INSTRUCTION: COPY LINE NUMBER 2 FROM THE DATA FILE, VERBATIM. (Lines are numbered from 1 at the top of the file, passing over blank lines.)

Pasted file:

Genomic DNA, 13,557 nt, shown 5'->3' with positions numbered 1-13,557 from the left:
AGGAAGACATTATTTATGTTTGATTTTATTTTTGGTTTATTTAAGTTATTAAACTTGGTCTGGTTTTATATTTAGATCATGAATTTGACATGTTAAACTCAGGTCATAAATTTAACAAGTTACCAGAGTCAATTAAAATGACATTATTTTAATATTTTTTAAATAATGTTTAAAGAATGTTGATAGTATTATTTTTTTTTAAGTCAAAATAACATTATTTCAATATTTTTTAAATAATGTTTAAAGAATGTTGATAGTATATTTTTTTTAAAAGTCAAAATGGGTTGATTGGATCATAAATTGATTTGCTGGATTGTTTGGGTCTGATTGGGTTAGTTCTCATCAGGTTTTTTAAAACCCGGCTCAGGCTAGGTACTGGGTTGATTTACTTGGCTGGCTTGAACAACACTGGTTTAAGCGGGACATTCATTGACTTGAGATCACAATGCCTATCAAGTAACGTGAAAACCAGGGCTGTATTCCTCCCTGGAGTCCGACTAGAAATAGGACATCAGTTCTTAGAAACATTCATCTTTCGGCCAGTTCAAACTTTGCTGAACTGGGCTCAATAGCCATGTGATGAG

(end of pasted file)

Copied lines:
AGGAAGACATTATTTATGTTTGATTTTATTTTTGGTTTATTTAAGTTATTAAACTTGGTCTGGTTTTATATTTAGATCATGAATTTGACATGTTAAACTCAGGTCATAAATTTAACAAGTTACCAGAGTCAATTAAAATGACATTATTTTAATATTTTTTAAATAATGTTTAAAGAATGTTGATAGTATTATTTTTTTTTAAGTCAAAATAACATTATTTCAATATTTTTTAAATAATGTTTAAAGAATGTTGATAGTATATTTTTTTTAAAAGTCAAAATGGGTTGATTGGATCATAAATTGATTTGCTGGATTGTTTGGGTCTGATTGGGTTAGTTCTCATCAGGTTTTTTAAAACCCGGCTCAGGCTAGGTACTGGGTTGATTTACTTGGCTGGCTTGAACAACACTGGTTTAAGCGGGACATTCATTGACTTGAGATCACAATGCCTATCAAGTAACGTGAAAACCAGGGCTGTATTCCTCCCTGGAGTCCGACTAGAAATAGGACATCAGTTCTTAGAAACATTCATCTTTCGGCCAGTTCAAACTTTGCTGAACTGGGCTCAATAGCCATGTGATGAG